FORT WALTON BEACH — Last May the family of the late Peggy Qualls of Fort Walton Beach donated almost 16 acres to the Panhandle Animal Welfare Society for the animal shelter to build a new, larger facility. The property sits directly across the street from the current PAWS location on Lovejoy Road.

Plans for the new animal sanctuary include dog and cat bungalows, a bird aviary, a horse barn, a veterinary clinic, walking trails and an event barn, at an estimated cost of between $3 million and $4 million.

The current PAWS shelter was built in 1990 and is showing signs of age with corroding fencing, mold, cracking floors and overflowing pens. But even though there is a desperate need for improved animal housing for PAWS, the project, called the Peggy Qualls Animal Sanctuary, will not begin with construction of such facilities.

Instead, the project will begin with a $400,000 welcome center.

"The Qualls requested it to be the first building we built," said Manda Moore, community development director for PAWS. "It's part of our agreement for the land and we can't go back on a donor agreement."

She said PAWS has more than $600,000 set aside for the sanctuary and that fundraising has not formally begun for the other new buildings.

“Our welcome center is in the stages of permitting with the engineers, and we are hoping to be able to break ground probably this summer,” Moore said. “Once we have our welcome center, we will move our offices over there and then we will be able to start our real capital campaign fund.”

As for the remaining $200,000 (after the welcome center is built) Moore said all the money will be allocated to the housing aspects of the new shelter.

"It’s going to end up going toward a stable for horses and pigs and whatnot, and the start to our dog and cat housing," she said. "I think that they are going to start with the dog and cat modules first, but they (the building board) have to find out how much that is actually going to cost."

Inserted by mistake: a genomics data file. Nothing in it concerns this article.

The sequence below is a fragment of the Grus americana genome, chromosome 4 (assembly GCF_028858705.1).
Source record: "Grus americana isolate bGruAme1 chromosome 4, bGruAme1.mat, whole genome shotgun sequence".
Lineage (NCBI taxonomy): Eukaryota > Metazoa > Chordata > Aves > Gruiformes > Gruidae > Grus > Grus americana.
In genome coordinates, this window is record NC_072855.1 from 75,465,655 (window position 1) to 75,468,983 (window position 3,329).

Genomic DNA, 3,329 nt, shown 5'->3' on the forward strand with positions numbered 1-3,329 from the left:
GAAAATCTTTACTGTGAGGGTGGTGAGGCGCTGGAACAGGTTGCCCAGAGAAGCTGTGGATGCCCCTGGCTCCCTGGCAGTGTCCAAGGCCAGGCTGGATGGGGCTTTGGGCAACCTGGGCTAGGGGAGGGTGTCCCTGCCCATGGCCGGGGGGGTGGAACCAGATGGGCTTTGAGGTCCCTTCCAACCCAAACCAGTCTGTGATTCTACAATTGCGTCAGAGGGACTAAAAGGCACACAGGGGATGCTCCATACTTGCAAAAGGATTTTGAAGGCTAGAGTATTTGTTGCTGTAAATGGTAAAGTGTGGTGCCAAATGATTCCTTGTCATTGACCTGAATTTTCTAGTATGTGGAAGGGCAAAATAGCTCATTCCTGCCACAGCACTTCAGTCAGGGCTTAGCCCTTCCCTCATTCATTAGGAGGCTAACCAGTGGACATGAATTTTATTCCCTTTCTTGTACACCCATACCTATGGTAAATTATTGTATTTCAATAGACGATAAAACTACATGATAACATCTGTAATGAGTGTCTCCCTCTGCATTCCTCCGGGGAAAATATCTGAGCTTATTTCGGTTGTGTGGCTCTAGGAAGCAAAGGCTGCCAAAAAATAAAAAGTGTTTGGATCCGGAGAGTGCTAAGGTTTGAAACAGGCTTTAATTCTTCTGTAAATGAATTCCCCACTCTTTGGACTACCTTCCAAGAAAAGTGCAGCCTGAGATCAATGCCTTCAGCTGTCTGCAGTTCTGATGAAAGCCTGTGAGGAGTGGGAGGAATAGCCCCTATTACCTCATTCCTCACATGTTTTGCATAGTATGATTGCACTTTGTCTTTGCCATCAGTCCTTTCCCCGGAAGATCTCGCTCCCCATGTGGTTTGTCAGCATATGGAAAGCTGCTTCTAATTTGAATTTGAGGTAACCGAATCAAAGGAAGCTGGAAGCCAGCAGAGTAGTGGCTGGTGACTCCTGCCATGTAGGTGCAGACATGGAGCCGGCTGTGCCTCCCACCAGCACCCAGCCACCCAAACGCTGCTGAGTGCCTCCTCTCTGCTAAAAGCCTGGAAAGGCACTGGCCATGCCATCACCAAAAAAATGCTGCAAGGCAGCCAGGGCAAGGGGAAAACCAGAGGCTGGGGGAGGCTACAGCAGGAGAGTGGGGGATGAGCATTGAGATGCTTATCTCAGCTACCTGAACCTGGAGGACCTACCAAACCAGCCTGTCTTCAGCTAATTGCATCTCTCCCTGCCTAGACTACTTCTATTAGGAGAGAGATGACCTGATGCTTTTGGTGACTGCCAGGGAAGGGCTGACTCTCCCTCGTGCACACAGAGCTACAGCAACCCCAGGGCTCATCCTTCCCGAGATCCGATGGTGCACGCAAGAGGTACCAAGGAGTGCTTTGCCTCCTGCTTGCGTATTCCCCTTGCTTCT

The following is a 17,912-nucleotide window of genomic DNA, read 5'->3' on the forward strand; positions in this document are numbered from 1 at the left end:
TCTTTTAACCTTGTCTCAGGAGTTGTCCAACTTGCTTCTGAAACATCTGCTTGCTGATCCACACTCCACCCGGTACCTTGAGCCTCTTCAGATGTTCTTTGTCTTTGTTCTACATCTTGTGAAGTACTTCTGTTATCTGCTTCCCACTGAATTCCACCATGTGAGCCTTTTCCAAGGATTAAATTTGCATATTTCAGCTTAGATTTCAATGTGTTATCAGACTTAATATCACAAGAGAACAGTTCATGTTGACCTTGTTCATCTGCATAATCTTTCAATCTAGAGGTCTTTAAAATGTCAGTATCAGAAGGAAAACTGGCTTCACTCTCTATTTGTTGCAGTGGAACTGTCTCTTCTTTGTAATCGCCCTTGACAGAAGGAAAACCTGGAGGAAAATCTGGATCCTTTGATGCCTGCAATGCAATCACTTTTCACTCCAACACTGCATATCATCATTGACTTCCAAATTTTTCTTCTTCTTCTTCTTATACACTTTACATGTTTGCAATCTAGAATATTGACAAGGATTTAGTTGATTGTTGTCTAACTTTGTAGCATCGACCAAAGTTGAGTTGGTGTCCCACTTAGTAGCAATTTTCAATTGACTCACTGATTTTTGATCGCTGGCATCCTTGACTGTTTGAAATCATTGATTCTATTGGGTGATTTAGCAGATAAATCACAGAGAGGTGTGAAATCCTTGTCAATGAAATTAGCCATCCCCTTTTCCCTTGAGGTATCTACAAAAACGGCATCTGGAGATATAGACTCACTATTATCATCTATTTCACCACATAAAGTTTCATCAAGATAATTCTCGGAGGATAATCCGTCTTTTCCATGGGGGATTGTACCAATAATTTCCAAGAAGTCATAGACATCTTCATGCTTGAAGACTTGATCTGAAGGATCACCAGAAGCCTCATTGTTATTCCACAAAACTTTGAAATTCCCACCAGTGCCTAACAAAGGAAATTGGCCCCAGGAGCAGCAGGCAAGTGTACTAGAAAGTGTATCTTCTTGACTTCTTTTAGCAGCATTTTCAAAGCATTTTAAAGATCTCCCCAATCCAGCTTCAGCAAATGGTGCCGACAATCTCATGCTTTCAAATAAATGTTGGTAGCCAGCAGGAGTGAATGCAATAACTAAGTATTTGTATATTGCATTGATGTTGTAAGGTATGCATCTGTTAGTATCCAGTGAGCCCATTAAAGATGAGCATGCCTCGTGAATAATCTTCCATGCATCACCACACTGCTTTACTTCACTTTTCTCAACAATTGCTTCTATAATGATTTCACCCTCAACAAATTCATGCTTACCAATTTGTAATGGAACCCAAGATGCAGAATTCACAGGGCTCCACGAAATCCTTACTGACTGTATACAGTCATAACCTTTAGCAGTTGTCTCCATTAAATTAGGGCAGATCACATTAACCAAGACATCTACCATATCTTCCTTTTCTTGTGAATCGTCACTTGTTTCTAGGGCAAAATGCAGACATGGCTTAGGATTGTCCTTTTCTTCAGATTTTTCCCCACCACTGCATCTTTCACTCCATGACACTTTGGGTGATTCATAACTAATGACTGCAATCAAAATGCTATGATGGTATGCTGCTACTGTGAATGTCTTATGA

In December, PAWS launched a crowd-sourced fundraiser to raise an additional $150,000 for emergency maintenance to its existing facility.

“We need this building fixed because we are still going to be keeping this building; it’s still going to be used for animal control,” said Alysia Martinez, the foster coordinator for PAWS. “Our kennels, they’re just rusted and falling apart. We’ve used so many different chemicals and tons of bleach over the years, so everything is just slowly falling apart.”

Moore said there is still no timeline for when construction of the new shelter buildings will begin. She said PAWS must have the exact cost estimates before donors can be requested.

"We are still going to have to continue to utilize this facility, and we will still be in it for the next year at least, maybe two years," Moore said. "I cannot start a capital campaign until I know how much each part of the project will cost. The idea is that when you have a namesake donor, they actually donate the whole cost of the building that they name after."

Moore added that PAWS still has a long way to go for the other buildings on the new property.

In addition to repairing the old building and raising money to build the new facility, Moore said PAWS also hopes to raise about $30,000 for new programming that will help keep animal intake numbers down.